Q: what is the #1 fundamental driver of long term FX rate between 2 currencies?
Is it PPP? I don’t think so.
Is it supply/demand? Short term yes; long term … this seems less relevant
%%A: “gold” backing.
In the beginning, every pound issued by the British monarch is as good as an ounce of gold (or whatever fixed amount of gold). Therefore anyone holding a pound note can exchange it for the equivalent amount of gold. The monarch then decided to print more pound notes. Logically, all the existing and new pounds devalue. But the country also exports and, in a world of universal gold standard, earns gold. In a more realistic world, What is earned is foreign currency.
I believe Every Singapore dollar issued is backed by some amount of “gold” which in modern context means foreign reserve in a basket of hard currencies. By the way, there’s nothing harder than gold. As the national economy expands, more goods are produced domestically so the CB could issue more SGD, but I guess the CB waits until the goods are exported and foreign currency earned. Such a prudent practice helps ensure every SGD is fully backed by sufficient “gold”.
 incoming tourists also spend their own currency like JPY, therefore contributing to the Singapore foreign reserve. If tourists sell their JPY for SGD outside Singapore, the JPY amounts tend to flow into the global banking systems and back to Singapore banks. I think non-Singapore banks don’t want to go long or short SGD for large amounts, so they would eventually exchange with Singapore banks including Citibank, HSBC, SCB, BOC.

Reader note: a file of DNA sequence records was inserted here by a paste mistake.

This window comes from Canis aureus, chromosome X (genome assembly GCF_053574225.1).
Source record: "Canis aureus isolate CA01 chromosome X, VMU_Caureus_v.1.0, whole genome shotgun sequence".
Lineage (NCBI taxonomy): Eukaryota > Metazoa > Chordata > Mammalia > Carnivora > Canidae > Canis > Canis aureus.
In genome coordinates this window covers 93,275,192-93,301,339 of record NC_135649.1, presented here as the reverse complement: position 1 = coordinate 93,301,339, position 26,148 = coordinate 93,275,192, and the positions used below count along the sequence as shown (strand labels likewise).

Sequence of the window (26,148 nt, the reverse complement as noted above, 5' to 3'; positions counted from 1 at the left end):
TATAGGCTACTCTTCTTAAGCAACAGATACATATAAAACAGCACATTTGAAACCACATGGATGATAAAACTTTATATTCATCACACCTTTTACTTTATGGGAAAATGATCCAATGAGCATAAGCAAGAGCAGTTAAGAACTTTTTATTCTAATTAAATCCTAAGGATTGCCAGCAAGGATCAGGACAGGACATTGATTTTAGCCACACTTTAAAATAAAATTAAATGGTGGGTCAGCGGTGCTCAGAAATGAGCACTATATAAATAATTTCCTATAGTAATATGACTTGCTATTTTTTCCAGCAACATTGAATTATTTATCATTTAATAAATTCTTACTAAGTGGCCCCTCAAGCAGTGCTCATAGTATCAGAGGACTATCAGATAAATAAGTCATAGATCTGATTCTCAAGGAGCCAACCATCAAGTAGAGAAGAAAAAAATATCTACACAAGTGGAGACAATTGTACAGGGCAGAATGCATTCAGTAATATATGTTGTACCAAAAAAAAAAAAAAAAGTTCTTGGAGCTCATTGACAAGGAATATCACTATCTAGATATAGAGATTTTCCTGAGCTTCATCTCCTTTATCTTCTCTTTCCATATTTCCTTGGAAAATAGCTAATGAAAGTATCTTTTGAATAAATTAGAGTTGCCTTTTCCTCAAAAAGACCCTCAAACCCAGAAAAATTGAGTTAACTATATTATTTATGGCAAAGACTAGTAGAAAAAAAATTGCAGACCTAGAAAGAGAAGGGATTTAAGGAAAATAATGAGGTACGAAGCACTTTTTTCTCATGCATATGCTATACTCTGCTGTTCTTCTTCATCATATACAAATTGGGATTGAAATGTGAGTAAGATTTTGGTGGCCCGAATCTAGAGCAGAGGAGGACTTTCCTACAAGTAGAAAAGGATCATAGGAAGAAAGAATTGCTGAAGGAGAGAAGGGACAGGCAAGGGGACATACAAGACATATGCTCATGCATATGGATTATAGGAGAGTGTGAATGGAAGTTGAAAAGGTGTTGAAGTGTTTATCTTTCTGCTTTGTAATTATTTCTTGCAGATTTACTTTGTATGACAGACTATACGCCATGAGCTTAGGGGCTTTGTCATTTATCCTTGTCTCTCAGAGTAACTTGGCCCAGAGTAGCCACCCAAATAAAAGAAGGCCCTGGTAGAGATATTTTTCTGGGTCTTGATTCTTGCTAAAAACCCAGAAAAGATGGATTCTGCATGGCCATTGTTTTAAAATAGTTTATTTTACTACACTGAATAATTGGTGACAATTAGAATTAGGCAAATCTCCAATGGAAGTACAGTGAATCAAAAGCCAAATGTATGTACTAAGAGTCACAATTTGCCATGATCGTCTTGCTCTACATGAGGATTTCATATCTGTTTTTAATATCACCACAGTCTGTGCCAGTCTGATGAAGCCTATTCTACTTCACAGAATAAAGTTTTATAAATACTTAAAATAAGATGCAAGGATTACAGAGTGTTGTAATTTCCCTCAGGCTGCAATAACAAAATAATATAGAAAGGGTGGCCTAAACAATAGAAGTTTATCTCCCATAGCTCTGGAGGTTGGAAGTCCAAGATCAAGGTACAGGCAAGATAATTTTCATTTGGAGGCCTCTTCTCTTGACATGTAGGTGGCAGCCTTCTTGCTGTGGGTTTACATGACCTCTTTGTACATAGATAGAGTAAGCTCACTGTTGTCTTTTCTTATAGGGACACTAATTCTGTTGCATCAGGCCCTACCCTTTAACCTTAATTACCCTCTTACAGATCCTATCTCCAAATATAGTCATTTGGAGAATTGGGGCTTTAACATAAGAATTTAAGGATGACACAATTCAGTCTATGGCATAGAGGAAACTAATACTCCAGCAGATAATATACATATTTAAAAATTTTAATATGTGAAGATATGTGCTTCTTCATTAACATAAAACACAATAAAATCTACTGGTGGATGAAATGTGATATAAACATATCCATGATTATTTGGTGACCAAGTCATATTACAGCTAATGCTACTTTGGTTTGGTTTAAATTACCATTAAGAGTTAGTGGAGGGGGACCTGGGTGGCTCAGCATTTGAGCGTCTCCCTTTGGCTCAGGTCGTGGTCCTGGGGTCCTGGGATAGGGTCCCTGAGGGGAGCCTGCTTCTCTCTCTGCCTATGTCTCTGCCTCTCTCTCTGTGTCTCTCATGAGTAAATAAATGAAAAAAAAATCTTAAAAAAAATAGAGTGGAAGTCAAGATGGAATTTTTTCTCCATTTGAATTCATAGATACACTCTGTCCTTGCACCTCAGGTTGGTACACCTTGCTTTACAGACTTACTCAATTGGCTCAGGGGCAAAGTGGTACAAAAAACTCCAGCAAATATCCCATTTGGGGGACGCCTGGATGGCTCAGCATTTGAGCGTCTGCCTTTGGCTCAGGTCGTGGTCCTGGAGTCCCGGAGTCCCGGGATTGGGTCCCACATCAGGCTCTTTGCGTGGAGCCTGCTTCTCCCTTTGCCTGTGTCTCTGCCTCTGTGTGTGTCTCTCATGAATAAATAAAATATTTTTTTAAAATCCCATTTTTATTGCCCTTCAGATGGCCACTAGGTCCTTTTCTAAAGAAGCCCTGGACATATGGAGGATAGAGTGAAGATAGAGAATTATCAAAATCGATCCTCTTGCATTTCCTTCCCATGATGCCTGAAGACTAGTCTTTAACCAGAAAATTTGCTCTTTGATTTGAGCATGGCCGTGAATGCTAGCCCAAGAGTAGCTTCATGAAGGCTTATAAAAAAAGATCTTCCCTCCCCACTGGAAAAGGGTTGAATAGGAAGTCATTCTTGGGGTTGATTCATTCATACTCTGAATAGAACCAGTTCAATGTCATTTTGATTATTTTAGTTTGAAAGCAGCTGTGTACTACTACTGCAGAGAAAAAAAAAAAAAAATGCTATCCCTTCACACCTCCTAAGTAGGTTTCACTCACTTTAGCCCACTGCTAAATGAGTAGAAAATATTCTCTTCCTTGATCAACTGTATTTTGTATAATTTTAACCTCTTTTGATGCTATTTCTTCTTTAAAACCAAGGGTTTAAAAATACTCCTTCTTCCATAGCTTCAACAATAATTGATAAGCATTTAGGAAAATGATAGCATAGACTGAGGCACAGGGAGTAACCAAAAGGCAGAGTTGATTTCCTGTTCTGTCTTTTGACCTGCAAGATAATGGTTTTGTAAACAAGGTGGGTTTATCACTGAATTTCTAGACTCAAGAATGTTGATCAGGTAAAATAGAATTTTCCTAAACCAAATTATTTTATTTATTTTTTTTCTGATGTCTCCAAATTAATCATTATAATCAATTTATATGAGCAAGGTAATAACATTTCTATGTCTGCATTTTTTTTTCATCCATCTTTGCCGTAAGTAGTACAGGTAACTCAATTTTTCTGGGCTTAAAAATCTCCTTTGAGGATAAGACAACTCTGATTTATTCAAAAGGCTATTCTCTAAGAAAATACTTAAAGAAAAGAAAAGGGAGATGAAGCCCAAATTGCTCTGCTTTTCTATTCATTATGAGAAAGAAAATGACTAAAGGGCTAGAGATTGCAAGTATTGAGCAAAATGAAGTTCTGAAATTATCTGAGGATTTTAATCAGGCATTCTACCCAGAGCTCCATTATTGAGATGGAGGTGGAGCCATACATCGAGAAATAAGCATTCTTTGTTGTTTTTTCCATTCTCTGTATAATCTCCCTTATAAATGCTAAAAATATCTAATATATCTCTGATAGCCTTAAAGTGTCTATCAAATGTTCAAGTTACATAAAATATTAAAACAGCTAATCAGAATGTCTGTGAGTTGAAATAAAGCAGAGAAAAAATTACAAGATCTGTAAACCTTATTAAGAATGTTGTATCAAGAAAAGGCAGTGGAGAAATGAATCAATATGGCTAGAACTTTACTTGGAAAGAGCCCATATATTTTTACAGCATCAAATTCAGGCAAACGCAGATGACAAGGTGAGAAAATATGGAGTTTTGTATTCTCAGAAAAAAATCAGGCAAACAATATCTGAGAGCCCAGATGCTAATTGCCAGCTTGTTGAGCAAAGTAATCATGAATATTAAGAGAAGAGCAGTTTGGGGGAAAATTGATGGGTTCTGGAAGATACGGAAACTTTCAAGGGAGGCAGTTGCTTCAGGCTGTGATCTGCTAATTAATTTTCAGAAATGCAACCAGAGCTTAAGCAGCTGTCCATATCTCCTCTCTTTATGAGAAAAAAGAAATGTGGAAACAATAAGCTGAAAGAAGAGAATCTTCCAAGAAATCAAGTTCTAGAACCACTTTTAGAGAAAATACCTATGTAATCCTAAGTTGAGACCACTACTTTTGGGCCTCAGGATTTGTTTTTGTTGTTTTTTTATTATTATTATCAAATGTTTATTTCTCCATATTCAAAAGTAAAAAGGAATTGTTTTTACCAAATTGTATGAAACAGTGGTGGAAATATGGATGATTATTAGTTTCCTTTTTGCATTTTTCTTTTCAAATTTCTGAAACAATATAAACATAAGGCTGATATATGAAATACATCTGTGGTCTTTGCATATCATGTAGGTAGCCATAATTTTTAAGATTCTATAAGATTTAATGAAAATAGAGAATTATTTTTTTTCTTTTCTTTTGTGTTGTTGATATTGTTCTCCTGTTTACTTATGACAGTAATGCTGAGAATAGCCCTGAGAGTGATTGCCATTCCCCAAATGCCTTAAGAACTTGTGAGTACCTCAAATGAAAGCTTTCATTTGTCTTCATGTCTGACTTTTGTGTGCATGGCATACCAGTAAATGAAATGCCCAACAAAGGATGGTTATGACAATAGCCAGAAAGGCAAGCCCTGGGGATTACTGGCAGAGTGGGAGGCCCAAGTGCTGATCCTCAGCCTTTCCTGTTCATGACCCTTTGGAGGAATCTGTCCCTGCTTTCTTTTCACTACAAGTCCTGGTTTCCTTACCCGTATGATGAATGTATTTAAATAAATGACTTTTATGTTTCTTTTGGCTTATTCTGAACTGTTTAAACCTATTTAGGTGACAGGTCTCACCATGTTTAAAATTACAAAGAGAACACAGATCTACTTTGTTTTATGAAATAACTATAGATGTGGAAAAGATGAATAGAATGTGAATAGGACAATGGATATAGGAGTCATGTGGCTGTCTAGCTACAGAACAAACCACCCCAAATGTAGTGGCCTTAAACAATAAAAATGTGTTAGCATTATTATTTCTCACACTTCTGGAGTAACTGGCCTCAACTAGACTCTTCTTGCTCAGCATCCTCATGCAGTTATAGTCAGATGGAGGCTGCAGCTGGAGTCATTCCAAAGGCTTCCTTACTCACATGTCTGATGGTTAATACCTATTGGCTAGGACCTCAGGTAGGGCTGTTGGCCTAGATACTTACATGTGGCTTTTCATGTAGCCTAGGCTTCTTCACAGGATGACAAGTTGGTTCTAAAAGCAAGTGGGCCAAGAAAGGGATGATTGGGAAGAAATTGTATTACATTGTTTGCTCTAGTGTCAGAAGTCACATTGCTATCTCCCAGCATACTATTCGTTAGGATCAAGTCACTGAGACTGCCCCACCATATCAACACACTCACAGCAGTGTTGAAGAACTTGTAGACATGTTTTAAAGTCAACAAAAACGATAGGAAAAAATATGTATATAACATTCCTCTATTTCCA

In general, a hard currency is more deeply *backed* by gold than a weak currency. Alternatively, the issuing central bank has other capabilities (besides gold reserve) to maintain the *strength* of her currency. This strength depends on Current Account and economic growth — the 2 fundamentals. Another factor is global competitiveness, but this is often measured by the capacity to export and compete on global markets. After all, it still seems to boil down to earning enough foreign currency to back our own currency — “gold” backing in disguise.